David I. Walsh U.S. Senator from Massachusetts, Democrat, 1919-1925, 1926-47

David Ignatius Walsh was a United States politician from Massachusetts. A member of the Democratic Party, he served as the 46th Governor of Massachusetts before serving several terms in the United States Senate.

United States Navy Naval warfare branch of the United States Armed Forces

The United States Navy (USN) is the naval warfare service branch of the United States Armed Forces and one of the seven uniformed services of the United States. It is the largest and most capable navy in the world and it has been estimated that in terms of tonnage of its active battle fleet alone, it is larger than the next 13 navies combined, which includes 11 U.S. allies or partner nations. with the highest combined battle fleet tonnage and the world's largest aircraft carrier fleet, with eleven in service, and two new carriers under construction. With 319,421 personnel on active duty and 99,616 in the Ready Reserve, the Navy is the third largest of the service branches. It has 282 deployable combat vessels and more than 3,700 operational aircraft as of March 2018, making it the second largest and second most powerful air force in the world.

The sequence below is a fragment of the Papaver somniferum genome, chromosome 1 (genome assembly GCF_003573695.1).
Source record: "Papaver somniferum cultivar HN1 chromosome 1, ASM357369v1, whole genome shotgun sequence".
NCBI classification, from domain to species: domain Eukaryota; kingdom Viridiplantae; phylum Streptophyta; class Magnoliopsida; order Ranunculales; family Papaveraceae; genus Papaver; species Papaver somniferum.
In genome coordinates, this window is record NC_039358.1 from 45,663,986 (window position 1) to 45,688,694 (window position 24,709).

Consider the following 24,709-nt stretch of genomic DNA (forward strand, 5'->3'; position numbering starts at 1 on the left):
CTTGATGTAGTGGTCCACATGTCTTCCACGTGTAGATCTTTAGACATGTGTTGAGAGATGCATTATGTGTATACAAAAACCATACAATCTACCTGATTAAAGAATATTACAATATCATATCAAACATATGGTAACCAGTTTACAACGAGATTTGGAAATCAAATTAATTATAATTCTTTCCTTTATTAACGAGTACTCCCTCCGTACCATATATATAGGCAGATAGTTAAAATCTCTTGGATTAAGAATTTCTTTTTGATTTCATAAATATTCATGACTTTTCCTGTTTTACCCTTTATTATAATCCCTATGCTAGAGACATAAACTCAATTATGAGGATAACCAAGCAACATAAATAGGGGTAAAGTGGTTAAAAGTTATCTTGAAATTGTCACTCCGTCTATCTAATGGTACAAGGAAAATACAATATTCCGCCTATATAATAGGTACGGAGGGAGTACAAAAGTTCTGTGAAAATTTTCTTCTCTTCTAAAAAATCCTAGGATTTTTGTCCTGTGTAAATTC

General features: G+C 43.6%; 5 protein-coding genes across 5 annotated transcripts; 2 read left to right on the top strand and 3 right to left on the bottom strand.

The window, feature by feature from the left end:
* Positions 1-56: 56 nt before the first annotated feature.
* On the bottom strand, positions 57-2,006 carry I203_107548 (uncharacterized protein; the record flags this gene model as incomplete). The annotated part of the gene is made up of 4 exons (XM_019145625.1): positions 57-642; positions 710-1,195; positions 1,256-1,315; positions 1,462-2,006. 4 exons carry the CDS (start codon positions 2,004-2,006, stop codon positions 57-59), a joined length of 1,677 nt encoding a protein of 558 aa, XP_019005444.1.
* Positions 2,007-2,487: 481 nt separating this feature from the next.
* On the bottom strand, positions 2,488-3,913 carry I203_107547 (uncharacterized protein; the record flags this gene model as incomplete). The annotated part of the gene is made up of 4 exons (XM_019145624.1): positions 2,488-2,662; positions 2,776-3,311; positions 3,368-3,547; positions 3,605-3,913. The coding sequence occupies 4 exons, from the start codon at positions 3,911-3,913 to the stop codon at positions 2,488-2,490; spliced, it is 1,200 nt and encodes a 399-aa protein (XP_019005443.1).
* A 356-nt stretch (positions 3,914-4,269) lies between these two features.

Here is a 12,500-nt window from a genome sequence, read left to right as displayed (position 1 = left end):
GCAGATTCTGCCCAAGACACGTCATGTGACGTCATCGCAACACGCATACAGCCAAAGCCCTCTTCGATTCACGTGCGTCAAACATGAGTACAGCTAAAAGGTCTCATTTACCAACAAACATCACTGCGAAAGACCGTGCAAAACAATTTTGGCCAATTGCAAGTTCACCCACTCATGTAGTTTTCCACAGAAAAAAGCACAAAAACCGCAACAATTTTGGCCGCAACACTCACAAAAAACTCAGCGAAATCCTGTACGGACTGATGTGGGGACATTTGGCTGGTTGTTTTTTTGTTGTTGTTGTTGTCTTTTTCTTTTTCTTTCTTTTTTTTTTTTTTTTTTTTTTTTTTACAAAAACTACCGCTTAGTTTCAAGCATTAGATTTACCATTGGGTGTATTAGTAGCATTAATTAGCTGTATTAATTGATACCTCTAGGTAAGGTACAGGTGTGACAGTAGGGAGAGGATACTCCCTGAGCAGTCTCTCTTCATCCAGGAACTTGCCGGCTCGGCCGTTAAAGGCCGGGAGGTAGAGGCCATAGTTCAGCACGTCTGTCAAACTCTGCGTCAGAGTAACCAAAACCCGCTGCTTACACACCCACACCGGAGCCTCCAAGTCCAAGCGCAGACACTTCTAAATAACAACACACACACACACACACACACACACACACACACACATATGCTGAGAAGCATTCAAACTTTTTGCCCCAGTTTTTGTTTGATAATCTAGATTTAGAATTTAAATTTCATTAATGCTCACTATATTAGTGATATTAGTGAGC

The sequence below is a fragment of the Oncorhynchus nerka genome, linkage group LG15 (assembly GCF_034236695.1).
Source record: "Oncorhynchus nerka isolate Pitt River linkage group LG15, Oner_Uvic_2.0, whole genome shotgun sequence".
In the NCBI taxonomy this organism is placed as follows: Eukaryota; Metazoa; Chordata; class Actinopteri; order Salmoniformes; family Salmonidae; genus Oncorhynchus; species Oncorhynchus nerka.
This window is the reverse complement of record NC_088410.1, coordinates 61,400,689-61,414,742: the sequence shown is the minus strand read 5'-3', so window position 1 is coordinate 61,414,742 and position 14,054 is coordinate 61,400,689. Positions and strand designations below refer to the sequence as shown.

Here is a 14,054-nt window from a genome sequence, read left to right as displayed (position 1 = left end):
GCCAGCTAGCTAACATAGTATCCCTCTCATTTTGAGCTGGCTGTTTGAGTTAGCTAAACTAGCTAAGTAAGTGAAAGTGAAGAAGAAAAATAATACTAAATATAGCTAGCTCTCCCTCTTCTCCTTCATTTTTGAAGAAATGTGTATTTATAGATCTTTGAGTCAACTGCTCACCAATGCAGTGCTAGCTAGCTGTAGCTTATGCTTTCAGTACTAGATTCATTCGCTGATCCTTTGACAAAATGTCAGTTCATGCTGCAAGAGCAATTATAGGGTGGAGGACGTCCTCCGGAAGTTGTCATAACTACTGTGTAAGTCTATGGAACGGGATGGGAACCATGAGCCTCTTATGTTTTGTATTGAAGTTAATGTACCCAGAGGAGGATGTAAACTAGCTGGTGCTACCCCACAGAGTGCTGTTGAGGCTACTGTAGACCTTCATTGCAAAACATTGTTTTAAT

Contents

History